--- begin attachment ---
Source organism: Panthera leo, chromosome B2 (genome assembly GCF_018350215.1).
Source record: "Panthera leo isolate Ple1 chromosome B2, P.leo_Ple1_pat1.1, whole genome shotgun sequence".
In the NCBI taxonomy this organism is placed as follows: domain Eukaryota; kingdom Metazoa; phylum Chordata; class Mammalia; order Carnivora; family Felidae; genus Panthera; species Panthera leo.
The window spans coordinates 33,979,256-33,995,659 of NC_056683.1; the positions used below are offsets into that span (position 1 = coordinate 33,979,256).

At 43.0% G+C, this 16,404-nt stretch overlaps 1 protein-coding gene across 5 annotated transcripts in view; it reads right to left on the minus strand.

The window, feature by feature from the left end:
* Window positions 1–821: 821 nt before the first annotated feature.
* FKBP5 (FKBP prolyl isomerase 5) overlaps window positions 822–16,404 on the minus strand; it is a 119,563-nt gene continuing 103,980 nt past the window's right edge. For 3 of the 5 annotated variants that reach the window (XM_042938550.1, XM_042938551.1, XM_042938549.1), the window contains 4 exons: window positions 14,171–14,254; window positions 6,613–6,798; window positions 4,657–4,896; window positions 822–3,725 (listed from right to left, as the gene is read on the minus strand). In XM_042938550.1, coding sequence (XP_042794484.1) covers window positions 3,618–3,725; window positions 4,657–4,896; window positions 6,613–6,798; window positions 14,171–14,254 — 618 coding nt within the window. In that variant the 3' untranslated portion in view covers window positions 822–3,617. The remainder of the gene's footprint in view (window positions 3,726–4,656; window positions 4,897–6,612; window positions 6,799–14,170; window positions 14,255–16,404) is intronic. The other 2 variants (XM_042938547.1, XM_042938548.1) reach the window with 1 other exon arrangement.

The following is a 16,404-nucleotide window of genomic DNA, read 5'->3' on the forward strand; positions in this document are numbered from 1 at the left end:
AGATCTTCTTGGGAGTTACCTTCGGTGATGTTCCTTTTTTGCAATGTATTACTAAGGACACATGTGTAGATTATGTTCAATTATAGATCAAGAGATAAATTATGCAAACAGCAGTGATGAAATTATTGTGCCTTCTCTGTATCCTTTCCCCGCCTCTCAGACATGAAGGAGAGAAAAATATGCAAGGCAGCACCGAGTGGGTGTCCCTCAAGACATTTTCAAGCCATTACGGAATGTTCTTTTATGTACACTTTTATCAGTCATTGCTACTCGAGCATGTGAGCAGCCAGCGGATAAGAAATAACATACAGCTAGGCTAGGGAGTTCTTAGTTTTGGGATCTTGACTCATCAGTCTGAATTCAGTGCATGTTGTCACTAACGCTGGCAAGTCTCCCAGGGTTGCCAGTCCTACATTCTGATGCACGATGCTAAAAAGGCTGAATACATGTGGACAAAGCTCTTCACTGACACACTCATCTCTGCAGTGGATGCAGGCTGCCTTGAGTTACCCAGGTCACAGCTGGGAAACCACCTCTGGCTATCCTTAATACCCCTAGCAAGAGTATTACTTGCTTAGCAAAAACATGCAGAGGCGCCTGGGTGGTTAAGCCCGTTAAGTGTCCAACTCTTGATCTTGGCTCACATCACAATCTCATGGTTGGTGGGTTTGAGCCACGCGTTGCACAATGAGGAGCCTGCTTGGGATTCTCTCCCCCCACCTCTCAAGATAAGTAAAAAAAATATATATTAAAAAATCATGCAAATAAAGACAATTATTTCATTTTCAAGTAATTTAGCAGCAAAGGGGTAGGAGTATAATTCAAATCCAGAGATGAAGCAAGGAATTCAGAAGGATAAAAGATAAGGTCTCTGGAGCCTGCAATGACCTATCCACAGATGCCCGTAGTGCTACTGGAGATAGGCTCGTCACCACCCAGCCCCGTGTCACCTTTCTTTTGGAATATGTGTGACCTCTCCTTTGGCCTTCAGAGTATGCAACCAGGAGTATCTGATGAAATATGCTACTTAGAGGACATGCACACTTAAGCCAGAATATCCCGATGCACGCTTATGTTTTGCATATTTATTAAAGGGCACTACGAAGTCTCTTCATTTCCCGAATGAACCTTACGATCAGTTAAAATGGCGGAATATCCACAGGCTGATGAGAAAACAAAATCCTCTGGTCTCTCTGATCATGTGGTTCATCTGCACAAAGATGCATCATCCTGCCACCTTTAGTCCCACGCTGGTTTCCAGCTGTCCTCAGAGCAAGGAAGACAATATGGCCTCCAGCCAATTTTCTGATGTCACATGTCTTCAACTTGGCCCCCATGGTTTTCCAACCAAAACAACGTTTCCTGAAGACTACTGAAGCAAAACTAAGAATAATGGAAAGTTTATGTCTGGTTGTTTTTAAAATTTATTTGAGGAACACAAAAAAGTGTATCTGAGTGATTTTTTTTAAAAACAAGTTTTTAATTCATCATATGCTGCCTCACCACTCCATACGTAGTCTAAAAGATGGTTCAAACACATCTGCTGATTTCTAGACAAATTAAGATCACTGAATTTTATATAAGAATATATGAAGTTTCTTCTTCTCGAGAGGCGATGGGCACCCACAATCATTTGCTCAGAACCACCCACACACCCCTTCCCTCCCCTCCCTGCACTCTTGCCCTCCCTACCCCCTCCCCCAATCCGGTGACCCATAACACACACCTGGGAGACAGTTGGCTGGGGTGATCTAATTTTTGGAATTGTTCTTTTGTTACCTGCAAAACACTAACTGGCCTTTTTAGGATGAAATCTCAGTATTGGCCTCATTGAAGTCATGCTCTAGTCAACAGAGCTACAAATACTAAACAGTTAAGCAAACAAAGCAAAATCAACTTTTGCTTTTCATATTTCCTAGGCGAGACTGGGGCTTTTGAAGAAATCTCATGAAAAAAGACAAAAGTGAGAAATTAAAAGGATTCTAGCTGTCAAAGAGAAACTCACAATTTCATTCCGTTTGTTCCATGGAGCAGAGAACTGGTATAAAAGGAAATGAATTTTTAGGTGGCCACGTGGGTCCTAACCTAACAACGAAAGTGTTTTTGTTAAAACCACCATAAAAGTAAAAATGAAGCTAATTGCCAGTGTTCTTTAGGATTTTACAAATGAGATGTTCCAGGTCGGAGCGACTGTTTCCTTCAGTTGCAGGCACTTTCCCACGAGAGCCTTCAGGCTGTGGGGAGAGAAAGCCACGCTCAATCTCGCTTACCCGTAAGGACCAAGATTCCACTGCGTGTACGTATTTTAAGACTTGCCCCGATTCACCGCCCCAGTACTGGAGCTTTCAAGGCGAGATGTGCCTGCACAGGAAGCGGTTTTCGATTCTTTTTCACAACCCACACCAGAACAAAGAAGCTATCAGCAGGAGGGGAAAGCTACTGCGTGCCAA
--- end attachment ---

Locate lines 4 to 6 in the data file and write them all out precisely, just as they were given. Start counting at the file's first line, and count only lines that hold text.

The window spans coordinates 33,979,256-33,995,659 of NC_056683.1; the positions used below are offsets into that span (position 1 = coordinate 33,979,256).

At 43.0% G+C, this 16,404-nt stretch overlaps 1 protein-coding gene across 5 annotated transcripts in view; it reads right to left on the minus strand.

The window, feature by feature from the left end: